My friend, a successful, award-winning, ground-breaking, innovative jeweller, was at the Creativity Cafe today, dispensing advice to creative start-ups on how to succeed. Her advice is invaluable and should be heeded by anybody fortunate enough to receive it, but the very name of the advice centre did make me think about why it is that we associate cafes and coffee with creativity. It’s like an unwritten assumption, isn’t it? We automatically associate coffee drinking with creativity – but why? It’s a mysterious and interesting question.
When I think back to it, my own high-tech, start-up company was founded around a tiny table in the Starbucks in Guildford, on the back of an envelope. It went on to do a million dollars worth of business in its first year.
A Google search reveals all sorts of interesting pages about “coffee and creativity” (try it). I’m not the first and only blogger to remark on this association (which makes me feel a little less odd and a tiny bit more normal). I doubt I will be the last (I also doubt the feeling will last).
Ever since Lloyds of London was established in (and indeed, named after) a London coffee house and the great scientists Hooke and Halley discussed matters of contemporary physics, science and metaphysics over a brew, we’ve assumed a connection between coffee and creativity. It’s written into the lore. There must have been a reason why so many creative acts owe their genesis to a cup of the warm, brown liquid (black, if you prefer espresso).
Parisian intellectuals and artists all have strong associations with coffee shops and drinking coffee. The image of Jean Paul Satre discussing philosophy over a cup is redolent. Pere Tanguy allowed starving artists to obtain food, drink and art materials in exchange for a canvas or two. I’ll bet lots of coffee was drunk. The Parisian Left Bank, a hub for creative people, would not be the same without its numerous coffee shops. There’s coffee galore.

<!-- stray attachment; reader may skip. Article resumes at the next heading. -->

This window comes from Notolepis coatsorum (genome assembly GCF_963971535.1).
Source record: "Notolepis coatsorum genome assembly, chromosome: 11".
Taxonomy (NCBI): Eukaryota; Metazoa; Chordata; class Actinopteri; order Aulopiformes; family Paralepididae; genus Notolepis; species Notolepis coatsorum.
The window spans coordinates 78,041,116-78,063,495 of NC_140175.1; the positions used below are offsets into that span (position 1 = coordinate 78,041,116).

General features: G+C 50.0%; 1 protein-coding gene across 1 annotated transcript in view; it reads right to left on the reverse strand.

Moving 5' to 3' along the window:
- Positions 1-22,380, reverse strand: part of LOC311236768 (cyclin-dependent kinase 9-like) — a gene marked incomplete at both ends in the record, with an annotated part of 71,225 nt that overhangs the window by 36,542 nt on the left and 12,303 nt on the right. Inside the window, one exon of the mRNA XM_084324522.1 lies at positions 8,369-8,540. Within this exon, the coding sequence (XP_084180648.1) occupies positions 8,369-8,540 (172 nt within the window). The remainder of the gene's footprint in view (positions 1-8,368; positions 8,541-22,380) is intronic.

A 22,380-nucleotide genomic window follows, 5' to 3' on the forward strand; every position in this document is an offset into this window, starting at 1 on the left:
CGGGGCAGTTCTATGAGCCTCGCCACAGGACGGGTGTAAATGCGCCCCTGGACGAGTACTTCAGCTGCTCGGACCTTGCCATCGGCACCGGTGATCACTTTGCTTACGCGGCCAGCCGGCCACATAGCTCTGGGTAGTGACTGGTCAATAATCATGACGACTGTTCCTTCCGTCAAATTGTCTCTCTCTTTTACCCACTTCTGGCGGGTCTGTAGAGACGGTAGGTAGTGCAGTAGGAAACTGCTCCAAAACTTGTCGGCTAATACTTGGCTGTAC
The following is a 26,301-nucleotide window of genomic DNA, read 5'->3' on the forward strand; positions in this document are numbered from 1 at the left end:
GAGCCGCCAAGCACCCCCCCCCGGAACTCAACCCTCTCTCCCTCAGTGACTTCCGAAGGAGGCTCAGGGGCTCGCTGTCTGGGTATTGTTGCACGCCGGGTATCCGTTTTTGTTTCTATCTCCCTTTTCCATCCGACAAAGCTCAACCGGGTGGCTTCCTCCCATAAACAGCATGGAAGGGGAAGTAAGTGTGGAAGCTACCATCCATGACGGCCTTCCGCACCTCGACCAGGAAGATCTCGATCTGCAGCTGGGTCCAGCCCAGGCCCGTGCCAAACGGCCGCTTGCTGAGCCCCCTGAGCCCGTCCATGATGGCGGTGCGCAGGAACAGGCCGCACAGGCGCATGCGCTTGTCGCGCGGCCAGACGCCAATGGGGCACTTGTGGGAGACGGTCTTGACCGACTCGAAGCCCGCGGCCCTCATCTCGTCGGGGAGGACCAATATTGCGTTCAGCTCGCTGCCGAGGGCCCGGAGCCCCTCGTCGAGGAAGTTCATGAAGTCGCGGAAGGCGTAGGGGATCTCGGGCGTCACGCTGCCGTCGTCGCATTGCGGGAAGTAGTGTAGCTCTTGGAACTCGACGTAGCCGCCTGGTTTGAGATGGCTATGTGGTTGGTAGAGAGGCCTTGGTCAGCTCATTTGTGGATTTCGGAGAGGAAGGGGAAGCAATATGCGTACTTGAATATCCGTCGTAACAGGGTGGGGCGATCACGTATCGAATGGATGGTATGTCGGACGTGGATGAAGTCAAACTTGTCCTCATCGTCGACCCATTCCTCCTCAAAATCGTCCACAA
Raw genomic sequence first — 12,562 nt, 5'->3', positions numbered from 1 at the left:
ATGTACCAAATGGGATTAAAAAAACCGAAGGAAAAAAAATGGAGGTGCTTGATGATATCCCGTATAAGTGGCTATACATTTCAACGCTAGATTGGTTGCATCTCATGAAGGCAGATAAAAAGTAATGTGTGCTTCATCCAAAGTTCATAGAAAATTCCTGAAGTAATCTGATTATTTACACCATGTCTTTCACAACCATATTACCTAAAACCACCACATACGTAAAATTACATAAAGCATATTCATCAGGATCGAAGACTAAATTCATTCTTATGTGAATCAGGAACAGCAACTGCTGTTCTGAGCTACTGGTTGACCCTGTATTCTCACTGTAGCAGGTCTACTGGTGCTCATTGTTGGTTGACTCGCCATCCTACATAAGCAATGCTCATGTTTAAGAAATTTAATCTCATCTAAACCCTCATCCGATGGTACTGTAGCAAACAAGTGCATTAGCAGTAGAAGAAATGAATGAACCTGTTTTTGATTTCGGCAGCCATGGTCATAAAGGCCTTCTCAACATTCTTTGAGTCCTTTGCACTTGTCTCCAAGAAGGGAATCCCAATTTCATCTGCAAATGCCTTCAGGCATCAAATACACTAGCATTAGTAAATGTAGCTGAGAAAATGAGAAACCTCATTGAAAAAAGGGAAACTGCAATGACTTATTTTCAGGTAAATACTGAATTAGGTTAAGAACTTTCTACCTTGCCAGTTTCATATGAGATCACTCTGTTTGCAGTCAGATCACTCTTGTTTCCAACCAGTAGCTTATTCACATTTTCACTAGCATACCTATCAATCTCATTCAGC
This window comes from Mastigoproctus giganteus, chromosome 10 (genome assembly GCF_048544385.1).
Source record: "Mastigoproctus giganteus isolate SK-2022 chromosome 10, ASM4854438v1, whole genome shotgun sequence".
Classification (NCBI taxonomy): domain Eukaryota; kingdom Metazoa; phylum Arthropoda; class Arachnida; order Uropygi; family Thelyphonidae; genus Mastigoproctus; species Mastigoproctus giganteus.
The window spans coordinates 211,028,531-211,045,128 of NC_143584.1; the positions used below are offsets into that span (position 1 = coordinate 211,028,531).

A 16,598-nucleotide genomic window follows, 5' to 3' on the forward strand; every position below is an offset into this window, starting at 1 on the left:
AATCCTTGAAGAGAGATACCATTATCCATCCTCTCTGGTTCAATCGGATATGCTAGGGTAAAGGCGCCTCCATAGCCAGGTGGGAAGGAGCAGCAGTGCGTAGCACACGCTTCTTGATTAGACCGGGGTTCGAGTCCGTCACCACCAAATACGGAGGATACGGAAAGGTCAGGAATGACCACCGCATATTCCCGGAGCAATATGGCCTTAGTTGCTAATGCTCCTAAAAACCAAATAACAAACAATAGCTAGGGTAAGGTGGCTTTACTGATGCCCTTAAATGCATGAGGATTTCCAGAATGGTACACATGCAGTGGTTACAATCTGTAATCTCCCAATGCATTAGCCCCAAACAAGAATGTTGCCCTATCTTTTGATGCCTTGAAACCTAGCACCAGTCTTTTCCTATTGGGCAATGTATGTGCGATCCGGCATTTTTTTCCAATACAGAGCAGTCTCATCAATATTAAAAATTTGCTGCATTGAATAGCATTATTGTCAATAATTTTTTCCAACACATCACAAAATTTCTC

In popular culture, many of the plots of sitcoms like Friends, Frasier and Seinfeld unfold in the coffee shop. Why should that be?
So why do we think about coffee and not macrobiotic, health smoothies? We don’t think about orange juice when we think about creativity. We think about these little roasted beans, ground up and steeped in boiling water.
Is it because of the relaxed atmosphere and easy conversation, coupled with the exchange and interplay of ideas? Is it because it is a social activity, which facilitates and fosters easy collaboration? Is it because you can concentrate on something, while sipping a coffee, in an undisturbed way? Is it the bustle and madness that surrounds you, while you are collecting your thoughts and contemplating creations? Is it the comfy environment, low lighting and soft furnishings, or else the al-fresco exposure to the sunlight, wind and weather? Is it the late nights, the intense focus over a long period of time and the need to remain alert?
Is sipping coffee actually a way to carve out thinking time – like a sort of Zen contemplation? Is it the warmth, the secure feeling you get when holding a coffee mug and the infinite, swirly, organic patterns in the liquid itself? Perhaps it’s the endlessly fascinating and constantly changing patterns formed by the foam and chocolate powder, sprinkled on top. Is it because there is no frenzy, despite the fact that you are imbibing a performance enhancing stimulant, waking the brain up and making the ideas flow?
Is it a form of familiar, comforting, distracting, displacement activity you engage in, while you muster the courage to create? Is it the sensual pleasure of the aromas and the funky background music? Is it because you have no particular place to go or rush to be there? Is it because there is always a new bean to try and concoction to sample?
Why do you think coffee and creativity so frequently go together?